YOU ARE HERE: LAT HomeCollections


USC Wins Men's Title; UCLA Women Repeat

May 19, 2003|Mike Terry | Times Staff Writer

The USC men pulled one out of the hat at the Pacific 10 Conference track and field championships Sunday at USC. For the UCLA women, the results were old hat.

When the Trojan men started competition Sunday, they were in fifth place and a longshot to win the championship. But USC scored a shocking 113 second-day points and skipped past defending champion Stanford, 139-128. Oregon was third with 127 points and UCLA was fourth with 123.

"Honestly, I thought we could get third," USC Coach Ron Allice said. "This morning I was on one knee, my lip was down, and guess what? The kids weren't down. They believed. And they didn't give up. They just kept coming."

UCLA outscored Stanford, 155-140, to win its seventh women's title in a row and ninth in the last 10 years. Arizona State was third with 109 points and USC was fourth with 101.

"Every year is different, every year brings a new experience," UCLA Coach Jeanette Bolden said. "The beauty of our team is we have such a balanced program."

But the UCLA women's win was expected. The USC men's victory was not.

What propelled the Trojan men to their first team title since 2000 were victories by Ryan Wilson in the 110- and 400-meter hurdles (13.42 and 49.33), Dawid Jaworski in the high jump (7 feet 3 3/4) and Julien Kapek in the triple jump (55 3/4); and Wes Felix in the 200 (20.81). But USC also got unexpected points, such as Tomasz Babiskiewiecz's second place in the 1,500 (3:45.85) and Rapheal Asafo-Agyei's second in the 800 (1:49.89).

By the day's final event, the 1,600 relay, the USC men only had to finish seventh to win the team championship. They finished third in 3:08.05.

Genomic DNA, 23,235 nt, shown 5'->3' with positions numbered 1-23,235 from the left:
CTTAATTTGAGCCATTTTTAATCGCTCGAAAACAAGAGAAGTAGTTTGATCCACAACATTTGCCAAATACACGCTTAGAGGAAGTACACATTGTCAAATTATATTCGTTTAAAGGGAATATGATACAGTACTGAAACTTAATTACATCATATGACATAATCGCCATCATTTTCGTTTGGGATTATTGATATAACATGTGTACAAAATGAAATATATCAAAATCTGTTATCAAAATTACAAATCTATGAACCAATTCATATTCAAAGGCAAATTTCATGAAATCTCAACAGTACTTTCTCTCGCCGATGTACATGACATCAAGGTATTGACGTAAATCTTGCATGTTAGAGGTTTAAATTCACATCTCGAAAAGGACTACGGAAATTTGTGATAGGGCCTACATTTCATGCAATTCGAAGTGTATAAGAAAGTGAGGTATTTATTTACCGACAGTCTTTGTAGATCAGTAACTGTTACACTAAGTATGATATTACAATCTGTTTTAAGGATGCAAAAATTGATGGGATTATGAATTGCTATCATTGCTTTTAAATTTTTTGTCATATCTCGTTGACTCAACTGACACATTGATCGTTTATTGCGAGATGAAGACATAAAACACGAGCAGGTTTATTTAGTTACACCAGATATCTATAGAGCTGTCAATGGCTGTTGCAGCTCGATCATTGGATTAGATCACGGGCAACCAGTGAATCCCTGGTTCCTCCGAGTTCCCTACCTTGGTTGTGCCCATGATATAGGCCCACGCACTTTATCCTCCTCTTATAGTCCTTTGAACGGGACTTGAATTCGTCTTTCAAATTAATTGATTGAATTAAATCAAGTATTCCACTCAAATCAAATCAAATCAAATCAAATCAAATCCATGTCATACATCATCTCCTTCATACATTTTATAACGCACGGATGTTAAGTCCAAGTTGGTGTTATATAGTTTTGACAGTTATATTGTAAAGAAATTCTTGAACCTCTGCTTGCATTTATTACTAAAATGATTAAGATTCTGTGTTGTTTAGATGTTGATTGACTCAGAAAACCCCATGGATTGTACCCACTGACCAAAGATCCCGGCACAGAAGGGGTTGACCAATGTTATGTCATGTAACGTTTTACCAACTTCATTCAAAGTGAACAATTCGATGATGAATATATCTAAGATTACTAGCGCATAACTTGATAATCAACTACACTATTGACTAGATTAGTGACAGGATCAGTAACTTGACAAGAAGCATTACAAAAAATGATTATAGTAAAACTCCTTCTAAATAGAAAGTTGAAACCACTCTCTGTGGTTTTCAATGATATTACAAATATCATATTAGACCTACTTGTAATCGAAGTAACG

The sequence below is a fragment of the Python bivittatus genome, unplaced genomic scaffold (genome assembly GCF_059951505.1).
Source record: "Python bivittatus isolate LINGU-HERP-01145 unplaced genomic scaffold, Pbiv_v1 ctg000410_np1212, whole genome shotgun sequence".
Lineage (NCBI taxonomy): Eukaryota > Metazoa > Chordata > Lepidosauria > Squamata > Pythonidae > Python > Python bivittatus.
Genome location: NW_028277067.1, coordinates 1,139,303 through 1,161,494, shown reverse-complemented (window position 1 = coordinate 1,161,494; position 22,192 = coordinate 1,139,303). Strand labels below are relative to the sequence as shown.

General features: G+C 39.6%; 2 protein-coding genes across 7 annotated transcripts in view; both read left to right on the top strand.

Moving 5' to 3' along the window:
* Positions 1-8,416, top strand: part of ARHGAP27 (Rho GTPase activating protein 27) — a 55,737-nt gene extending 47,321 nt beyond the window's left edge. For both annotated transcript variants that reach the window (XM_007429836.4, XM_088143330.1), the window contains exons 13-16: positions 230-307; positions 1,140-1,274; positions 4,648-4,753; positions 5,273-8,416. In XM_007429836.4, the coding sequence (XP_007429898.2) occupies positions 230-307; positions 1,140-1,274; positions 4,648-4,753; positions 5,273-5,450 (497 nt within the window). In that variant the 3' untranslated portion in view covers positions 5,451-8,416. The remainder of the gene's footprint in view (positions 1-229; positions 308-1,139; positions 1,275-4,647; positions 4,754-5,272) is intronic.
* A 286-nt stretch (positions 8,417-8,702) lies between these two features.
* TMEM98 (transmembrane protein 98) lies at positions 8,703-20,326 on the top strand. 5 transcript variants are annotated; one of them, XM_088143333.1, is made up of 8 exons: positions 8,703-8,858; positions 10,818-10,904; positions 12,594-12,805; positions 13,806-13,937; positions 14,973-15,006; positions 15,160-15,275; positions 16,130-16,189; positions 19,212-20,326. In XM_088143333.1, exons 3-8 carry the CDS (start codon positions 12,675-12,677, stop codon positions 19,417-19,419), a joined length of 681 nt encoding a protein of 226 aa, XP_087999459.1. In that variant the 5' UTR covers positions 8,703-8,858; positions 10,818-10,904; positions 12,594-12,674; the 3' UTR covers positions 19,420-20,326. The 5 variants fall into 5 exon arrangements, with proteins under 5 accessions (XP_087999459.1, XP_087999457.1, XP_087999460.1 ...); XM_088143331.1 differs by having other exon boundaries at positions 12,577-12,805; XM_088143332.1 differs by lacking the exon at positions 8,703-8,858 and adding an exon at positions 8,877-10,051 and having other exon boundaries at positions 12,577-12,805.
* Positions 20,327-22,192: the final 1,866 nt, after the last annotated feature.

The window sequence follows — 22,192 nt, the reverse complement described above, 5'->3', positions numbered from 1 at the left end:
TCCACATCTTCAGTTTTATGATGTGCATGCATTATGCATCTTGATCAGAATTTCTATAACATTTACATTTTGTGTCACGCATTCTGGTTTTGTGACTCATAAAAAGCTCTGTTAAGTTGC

"This is so huge," said Felix, who ran the second leg of the relay. "I just kept thinking that if we got to the relay with a chance to win, I'd like our chances."

The women's was also close -- for a while.

Although the Bruins started the day in third place, they were confident they had the depth to keep their title streak alive. Nonetheless, Bolden had a team meeting Sunday morning to reinforce the goal.

"She reminded us to do what got us here," said Sheena Johnson, who won the 110 hurdles (13.10) and later won her third consecutive 400 hurdles title (56.45).

Johnson was not the only big winner for UCLA. Candice Bauchman repeated as the triple-jump winner (42-6 3/4), finishing ahead of teammate Sheena Gordon (42-0 1/2). Lena Nilsson won the 1,500 -- giving the crowd a little bow at the finish line -- then returned to win the 800, making her the first female runner in the conference to repeat as champion in both events.

"I felt really good in both races," said Nilsson, a junior. "I knew the [4:13.21] I ran would not hurt me in running the 800 [2:03.86]."

And when Johnson, Dawn Harper and Sani Roseby finished first, second and fourth in the 110 hurdles, the UCLA women took over the team points lead from Stanford for good.

One of the top individual performances was turned in by Oregon pole vaulter Becky Holiday, who cleared 14-6. It was the eighth-best effort by an American woman, the third best by a collegian and second best in the world this year.

Los Angeles Times Articles